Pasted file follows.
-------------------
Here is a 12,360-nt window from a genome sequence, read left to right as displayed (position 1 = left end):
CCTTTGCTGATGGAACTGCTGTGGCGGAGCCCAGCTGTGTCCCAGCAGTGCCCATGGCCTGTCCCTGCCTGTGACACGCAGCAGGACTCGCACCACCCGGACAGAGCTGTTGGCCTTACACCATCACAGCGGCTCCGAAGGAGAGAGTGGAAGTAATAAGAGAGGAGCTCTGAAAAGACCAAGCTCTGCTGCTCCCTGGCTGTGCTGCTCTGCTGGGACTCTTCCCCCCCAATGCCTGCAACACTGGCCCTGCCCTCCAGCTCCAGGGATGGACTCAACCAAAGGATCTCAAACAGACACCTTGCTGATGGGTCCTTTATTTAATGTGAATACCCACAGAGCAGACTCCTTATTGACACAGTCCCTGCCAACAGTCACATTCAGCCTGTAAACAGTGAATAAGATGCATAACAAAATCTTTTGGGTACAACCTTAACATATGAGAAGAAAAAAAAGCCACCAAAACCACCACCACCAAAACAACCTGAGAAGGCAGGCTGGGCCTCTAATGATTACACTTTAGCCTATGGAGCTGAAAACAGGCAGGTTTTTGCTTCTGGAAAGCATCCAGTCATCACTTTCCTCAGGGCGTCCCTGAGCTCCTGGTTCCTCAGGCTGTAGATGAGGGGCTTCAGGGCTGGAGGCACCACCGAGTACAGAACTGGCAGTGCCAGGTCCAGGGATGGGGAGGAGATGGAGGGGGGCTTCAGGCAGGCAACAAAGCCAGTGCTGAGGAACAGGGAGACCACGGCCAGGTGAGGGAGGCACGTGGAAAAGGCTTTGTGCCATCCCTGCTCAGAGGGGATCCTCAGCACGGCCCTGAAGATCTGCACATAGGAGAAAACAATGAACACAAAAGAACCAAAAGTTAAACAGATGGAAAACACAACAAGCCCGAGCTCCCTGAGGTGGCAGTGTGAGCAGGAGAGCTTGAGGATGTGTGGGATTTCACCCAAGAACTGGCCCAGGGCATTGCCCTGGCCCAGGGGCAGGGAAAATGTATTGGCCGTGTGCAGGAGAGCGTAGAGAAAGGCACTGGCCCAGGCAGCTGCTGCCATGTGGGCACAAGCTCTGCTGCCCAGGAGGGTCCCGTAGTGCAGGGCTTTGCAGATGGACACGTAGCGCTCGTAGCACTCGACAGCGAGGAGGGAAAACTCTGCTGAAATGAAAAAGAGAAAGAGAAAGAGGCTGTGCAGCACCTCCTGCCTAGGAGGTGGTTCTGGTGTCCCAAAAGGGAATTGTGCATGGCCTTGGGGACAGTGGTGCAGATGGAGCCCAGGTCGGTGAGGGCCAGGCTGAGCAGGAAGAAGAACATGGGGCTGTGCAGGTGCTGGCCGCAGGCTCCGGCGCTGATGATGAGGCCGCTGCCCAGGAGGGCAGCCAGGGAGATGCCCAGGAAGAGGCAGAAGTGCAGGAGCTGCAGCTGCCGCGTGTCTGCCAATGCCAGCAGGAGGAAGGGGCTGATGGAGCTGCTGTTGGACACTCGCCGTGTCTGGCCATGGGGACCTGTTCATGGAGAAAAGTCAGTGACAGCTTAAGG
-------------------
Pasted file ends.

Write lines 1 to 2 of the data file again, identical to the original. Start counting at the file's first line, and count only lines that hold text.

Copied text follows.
Here is a 12,360-nt window from a genome sequence, read left to right as displayed (position 1 = left end):
CCTTTGCTGATGGAACTGCTGTGGCGGAGCCCAGCTGTGTCCCAGCAGTGCCCATGGCCTGTCCCTGCCTGTGACACGCAGCAGGACTCGCACCACCCGGACAGAGCTGTTGGCCTTACACCATCACAGCGGCTCCGAAGGAGAGAGTGGAAGTAATAAGAGAGGAGCTCTGAAAAGACCAAGCTCTGCTGCTCCCTGGCTGTGCTGCTCTGCTGGGACTCTTCCCCCCCAATGCCTGCAACACTGGCCCTGCCCTCCAGCTCCAGGGATGGACTCAACCAAAGGATCTCAAACAGACACCTTGCTGATGGGTCCTTTATTTAATGTGAATACCCACAGAGCAGACTCCTTATTGACACAGTCCCTGCCAACAGTCACATTCAGCCTGTAAACAGTGAATAAGATGCATAACAAAATCTTTTGGGTACAACCTTAACATATGAGAAGAAAAAAAAGCCACCAAAACCACCACCACCAAAACAACCTGAGAAGGCAGGCTGGGCCTCTAATGATTACACTTTAGCCTATGGAGCTGAAAACAGGCAGGTTTTTGCTTCTGGAAAGCATCCAGTCATCACTTTCCTCAGGGCGTCCCTGAGCTCCTGGTTCCTCAGGCTGTAGATGAGGGGCTTCAGGGCTGGAGGCACCACCGAGTACAGAACTGGCAGTGCCAGGTCCAGGGATGGGGAGGAGATGGAGGGGGGCTTCAGGCAGGCAACAAAGCCAGTGCTGAGGAACAGGGAGACCACGGCCAGGTGAGGGAGGCACGTGGAAAAGGCTTTGTGCCATCCCTGCTCAGAGGGGATCCTCAGCACGGCCCTGAAGATCTGCACATAGGAGAAAACAATGAACACAAAAGAACCAAAAGTTAAACAGATGGAAAACACAACAAGCCCGAGCTCCCTGAGGTGGCAGTGTGAGCAGGAGAGCTTGAGGATGTGTGGGATTTCACCCAAGAACTGGCCCAGGGCATTGCCCTGGCCCAGGGGCAGGGAAAATGTATTGGCCGTGTGCAGGAGAGCGTAGAGAAAGGCACTGGCCCAGGCAGCTGCTGCCATGTGGGCACAAGCTCTGCTGCCCAGGAGGGTCCCGTAGTGCAGGGCTTTGCAGATGGACACGTAGCGCTCGTAGCACTCGACAGCGAGGAGGGAAAACTCTGCTGAAATGAAAAAGAGAAAGAGAAAGAGGCTGTGCAGCACCTCCTGCCTAGGAGGTGGTTCTGGTGTCCCAAAAGGGAATTGTGCATGGCCTTGGGGACAGTGGTGCAGATGGAGCCCAGGTCGGTGAGGGCCAGGCTGAGCAGGAAGAAGAACATGGGGCTGTGCAGGTGCTGGCCGCAGGCTCCGGCGCTGATGATGAGGCCGCTGCCCAGGAGGGCAGCCAGGGAGATGCCCAGGAAGAGGCAGAAGTGCAGGAGCTGCAGCTGCCGCGTGTCTGCCAATGCCAGCAGGAGGAAGGGGCTGATGGAGCTGCTGTTGGACACTCGCCGTGTCTGGCCATGGGGACCTGTTCATGGAGAAAAGTCAGTGACAGCTTAAGG